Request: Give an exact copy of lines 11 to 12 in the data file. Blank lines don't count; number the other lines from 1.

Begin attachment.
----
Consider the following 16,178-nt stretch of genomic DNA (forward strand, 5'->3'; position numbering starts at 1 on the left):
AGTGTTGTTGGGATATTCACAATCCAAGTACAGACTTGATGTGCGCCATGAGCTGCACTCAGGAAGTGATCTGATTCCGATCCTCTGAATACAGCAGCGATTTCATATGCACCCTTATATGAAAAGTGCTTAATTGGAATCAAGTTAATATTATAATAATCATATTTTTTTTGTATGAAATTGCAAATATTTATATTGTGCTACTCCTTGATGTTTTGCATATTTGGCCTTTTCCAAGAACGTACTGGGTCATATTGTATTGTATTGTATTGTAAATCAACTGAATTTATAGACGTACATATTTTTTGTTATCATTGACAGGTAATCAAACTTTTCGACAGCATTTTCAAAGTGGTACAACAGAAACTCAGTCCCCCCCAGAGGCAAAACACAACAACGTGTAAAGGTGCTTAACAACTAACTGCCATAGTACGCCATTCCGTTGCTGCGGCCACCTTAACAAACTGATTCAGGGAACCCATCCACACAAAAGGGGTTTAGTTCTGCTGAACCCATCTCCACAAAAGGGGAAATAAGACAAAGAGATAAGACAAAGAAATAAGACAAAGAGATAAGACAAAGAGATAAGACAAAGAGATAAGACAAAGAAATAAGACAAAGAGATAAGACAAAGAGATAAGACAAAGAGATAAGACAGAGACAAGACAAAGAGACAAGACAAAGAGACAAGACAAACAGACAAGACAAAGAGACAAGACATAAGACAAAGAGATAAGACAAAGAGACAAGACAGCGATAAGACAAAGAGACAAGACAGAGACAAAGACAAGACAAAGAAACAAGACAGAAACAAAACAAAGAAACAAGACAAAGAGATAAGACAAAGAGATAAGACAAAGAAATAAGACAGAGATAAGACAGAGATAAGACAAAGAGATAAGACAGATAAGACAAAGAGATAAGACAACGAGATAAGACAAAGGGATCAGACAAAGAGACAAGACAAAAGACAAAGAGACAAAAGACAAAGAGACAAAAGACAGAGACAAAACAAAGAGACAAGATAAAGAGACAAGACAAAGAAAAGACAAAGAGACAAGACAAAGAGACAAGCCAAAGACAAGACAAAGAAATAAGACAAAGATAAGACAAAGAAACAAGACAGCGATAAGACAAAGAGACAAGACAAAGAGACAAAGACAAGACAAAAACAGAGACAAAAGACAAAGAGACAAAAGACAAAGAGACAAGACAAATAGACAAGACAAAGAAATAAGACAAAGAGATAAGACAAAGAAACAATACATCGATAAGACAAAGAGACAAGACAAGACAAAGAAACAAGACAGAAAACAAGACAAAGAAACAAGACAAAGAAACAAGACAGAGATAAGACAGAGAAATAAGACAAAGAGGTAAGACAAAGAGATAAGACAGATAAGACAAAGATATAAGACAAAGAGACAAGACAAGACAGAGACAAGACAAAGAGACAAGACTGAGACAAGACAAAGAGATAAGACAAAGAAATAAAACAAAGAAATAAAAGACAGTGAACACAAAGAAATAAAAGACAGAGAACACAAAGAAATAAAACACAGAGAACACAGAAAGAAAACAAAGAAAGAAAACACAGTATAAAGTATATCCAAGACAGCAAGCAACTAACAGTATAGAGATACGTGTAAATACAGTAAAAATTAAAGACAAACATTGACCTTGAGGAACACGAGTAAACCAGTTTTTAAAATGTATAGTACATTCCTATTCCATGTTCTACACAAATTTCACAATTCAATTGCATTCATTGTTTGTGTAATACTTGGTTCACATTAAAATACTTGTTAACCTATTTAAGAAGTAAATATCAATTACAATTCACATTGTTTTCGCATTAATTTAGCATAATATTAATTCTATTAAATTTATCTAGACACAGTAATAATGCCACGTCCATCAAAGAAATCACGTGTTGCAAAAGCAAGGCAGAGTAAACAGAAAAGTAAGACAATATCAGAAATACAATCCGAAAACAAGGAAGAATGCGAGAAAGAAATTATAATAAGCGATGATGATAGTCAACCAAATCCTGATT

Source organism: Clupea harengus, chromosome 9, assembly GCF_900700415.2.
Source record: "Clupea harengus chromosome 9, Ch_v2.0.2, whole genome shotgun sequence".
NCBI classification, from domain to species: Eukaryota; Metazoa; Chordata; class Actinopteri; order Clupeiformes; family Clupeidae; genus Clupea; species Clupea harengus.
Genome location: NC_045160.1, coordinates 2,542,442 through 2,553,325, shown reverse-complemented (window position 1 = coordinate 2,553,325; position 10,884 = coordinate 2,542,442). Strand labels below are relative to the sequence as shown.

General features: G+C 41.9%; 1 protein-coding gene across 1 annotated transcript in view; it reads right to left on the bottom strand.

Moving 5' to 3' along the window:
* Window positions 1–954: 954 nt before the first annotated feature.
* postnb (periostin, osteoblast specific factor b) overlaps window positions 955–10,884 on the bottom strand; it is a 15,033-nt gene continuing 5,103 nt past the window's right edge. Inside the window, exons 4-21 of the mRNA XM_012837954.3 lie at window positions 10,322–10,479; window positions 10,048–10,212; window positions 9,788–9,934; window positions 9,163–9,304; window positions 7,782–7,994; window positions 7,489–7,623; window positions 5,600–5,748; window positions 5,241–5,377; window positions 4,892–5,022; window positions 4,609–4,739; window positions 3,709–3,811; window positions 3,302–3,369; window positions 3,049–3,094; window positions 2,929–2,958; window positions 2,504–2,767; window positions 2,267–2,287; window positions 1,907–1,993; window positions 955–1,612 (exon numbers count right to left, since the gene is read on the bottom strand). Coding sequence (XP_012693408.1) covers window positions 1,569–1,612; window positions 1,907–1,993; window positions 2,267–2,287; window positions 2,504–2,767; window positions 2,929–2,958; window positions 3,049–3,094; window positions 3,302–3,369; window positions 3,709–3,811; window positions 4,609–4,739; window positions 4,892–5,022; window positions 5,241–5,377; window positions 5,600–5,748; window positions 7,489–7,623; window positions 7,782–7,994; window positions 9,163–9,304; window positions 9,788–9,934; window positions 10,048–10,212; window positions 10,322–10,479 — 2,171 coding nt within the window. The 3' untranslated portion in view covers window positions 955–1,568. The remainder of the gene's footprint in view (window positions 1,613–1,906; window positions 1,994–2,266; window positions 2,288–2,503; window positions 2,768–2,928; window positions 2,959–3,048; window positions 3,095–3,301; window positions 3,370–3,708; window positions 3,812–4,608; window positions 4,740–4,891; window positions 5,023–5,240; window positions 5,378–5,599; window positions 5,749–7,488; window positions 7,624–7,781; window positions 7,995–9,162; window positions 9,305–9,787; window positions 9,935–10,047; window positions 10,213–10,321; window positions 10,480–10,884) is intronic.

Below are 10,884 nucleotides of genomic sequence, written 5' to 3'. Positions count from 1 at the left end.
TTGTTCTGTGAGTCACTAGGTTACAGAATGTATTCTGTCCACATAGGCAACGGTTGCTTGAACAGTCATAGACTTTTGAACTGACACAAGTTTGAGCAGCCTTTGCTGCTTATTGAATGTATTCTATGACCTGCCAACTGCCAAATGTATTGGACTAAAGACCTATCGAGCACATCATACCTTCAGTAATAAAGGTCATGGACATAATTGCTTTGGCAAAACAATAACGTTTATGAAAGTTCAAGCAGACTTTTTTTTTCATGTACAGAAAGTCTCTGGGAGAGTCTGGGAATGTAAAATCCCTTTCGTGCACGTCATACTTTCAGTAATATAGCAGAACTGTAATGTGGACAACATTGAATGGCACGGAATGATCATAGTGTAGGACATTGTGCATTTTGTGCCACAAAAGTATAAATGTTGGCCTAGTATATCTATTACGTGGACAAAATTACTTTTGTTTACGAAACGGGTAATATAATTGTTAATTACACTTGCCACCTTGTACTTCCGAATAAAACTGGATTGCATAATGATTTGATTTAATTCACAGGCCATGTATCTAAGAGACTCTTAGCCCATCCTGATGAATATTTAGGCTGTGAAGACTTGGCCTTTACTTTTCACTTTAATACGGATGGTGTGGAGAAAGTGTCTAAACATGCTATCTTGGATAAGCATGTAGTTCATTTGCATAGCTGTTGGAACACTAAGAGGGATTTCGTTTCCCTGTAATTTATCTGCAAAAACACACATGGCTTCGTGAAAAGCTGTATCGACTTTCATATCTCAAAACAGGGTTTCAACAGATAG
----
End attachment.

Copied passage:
Below are 10,884 nucleotides of genomic sequence, written 5' to 3'. Positions count from 1 at the left end.
TTGTTCTGTGAGTCACTAGGTTACAGAATGTATTCTGTCCACATAGGCAACGGTTGCTTGAACAGTCATAGACTTTTGAACTGACACAAGTTTGAGCAGCCTTTGCTGCTTATTGAATGTATTCTATGACCTGCCAACTGCCAAATGTATTGGACTAAAGACCTATCGAGCACATCATACCTTCAGTAATAAAGGTCATGGACATAATTGCTTTGGCAAAACAATAACGTTTATGAAAGTTCAAGCAGACTTTTTTTTTCATGTACAGAAAGTCTCTGGGAGAGTCTGGGAATGTAAAATCCCTTTCGTGCACGTCATACTTTCAGTAATATAGCAGAACTGTAATGTGGACAACATTGAATGGCACGGAATGATCATAGTGTAGGACATTGTGCATTTTGTGCCACAAAAGTATAAATGTTGGCCTAGTATATCTATTACGTGGACAAAATTACTTTTGTTTACGAAACGGGTAATATAATTGTTAATTACACTTGCCACCTTGTACTTCCGAATAAAACTGGATTGCATAATGATTTGATTTAATTCACAGGCCATGTATCTAAGAGACTCTTAGCCCATCCTGATGAATATTTAGGCTGTGAAGACTTGGCCTTTACTTTTCACTTTAATACGGATGGTGTGGAGAAAGTGTCTAAACATGCTATCTTGGATAAGCATGTAGTTCATTTGCATAGCTGTTGGAACACTAAGAGGGATTTCGTTTCCCTGTAATTTATCTGCAAAAACACACATGGCTTCGTGAAAAGCTGTATCGACTTTCATATCTCAAAACAGGGTTTCAACAGATAG